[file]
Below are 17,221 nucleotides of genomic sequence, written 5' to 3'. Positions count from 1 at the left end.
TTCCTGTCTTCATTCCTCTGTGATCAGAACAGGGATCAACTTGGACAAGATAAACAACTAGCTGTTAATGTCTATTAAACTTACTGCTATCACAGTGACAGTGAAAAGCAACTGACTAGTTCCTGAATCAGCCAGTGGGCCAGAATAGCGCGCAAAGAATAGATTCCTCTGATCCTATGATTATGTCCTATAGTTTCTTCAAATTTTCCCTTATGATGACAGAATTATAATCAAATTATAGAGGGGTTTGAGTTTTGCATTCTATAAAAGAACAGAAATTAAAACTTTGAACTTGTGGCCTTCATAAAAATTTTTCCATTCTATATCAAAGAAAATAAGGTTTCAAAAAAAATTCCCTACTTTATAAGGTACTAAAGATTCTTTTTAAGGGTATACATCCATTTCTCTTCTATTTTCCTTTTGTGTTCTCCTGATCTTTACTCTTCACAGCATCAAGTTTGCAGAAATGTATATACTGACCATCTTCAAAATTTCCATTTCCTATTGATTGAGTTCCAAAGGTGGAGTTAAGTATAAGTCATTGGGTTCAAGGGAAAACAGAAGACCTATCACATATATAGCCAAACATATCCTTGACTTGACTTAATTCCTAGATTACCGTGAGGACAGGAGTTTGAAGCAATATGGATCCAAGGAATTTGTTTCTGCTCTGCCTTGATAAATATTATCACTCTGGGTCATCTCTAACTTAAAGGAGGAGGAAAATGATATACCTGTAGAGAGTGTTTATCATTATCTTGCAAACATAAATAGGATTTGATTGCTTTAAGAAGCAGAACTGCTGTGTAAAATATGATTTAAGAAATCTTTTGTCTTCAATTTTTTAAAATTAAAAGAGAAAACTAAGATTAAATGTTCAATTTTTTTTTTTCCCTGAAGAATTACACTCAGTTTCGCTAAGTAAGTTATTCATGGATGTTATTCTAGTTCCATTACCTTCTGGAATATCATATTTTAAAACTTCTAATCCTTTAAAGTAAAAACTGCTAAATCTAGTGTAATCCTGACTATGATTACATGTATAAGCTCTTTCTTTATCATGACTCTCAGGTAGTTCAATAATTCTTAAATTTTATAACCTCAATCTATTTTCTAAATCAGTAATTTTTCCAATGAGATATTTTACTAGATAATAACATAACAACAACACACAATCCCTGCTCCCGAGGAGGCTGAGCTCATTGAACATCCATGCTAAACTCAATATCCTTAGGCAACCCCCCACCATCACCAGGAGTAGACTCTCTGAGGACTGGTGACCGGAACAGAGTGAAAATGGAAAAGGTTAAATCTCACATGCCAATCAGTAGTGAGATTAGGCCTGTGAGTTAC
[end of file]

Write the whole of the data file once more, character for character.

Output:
Below are 17,221 nucleotides of genomic sequence, written 5' to 3'. Positions count from 1 at the left end.
TTCCTGTCTTCATTCCTCTGTGATCAGAACAGGGATCAACTTGGACAAGATAAACAACTAGCTGTTAATGTCTATTAAACTTACTGCTATCACAGTGACAGTGAAAAGCAACTGACTAGTTCCTGAATCAGCCAGTGGGCCAGAATAGCGCGCAAAGAATAGATTCCTCTGATCCTATGATTATGTCCTATAGTTTCTTCAAATTTTCCCTTATGATGACAGAATTATAATCAAATTATAGAGGGGTTTGAGTTTTGCATTCTATAAAAGAACAGAAATTAAAACTTTGAACTTGTGGCCTTCATAAAAATTTTTCCATTCTATATCAAAGAAAATAAGGTTTCAAAAAAAATTCCCTACTTTATAAGGTACTAAAGATTCTTTTTAAGGGTATACATCCATTTCTCTTCTATTTTCCTTTTGTGTTCTCCTGATCTTTACTCTTCACAGCATCAAGTTTGCAGAAATGTATATACTGACCATCTTCAAAATTTCCATTTCCTATTGATTGAGTTCCAAAGGTGGAGTTAAGTATAAGTCATTGGGTTCAAGGGAAAACAGAAGACCTATCACATATATAGCCAAACATATCCTTGACTTGACTTAATTCCTAGATTACCGTGAGGACAGGAGTTTGAAGCAATATGGATCCAAGGAATTTGTTTCTGCTCTGCCTTGATAAATATTATCACTCTGGGTCATCTCTAACTTAAAGGAGGAGGAAAATGATATACCTGTAGAGAGTGTTTATCATTATCTTGCAAACATAAATAGGATTTGATTGCTTTAAGAAGCAGAACTGCTGTGTAAAATATGATTTAAGAAATCTTTTGTCTTCAATTTTTTAAAATTAAAAGAGAAAACTAAGATTAAATGTTCAATTTTTTTTTTTCCCTGAAGAATTACACTCAGTTTCGCTAAGTAAGTTATTCATGGATGTTATTCTAGTTCCATTACCTTCTGGAATATCATATTTTAAAACTTCTAATCCTTTAAAGTAAAAACTGCTAAATCTAGTGTAATCCTGACTATGATTACATGTATAAGCTCTTTCTTTATCATGACTCTCAGGTAGTTCAATAATTCTTAAATTTTATAACCTCAATCTATTTTCTAAATCAGTAATTTTTCCAATGAGATATTTTACTAGATAATAACATAACAACAACACACAATCCCTGCTCCCGAGGAGGCTGAGCTCATTGAACATCCATGCTAAACTCAATATCCTTAGGCAACCCCCCACCATCACCAGGAGTAGACTCTCTGAGGACTGGTGACCGGAACAGAGTGAAAATGGAAAAGGTTAAATCTCACATGCCAATCAGTAGTGAGATTAGGCCTGTGAGTTAC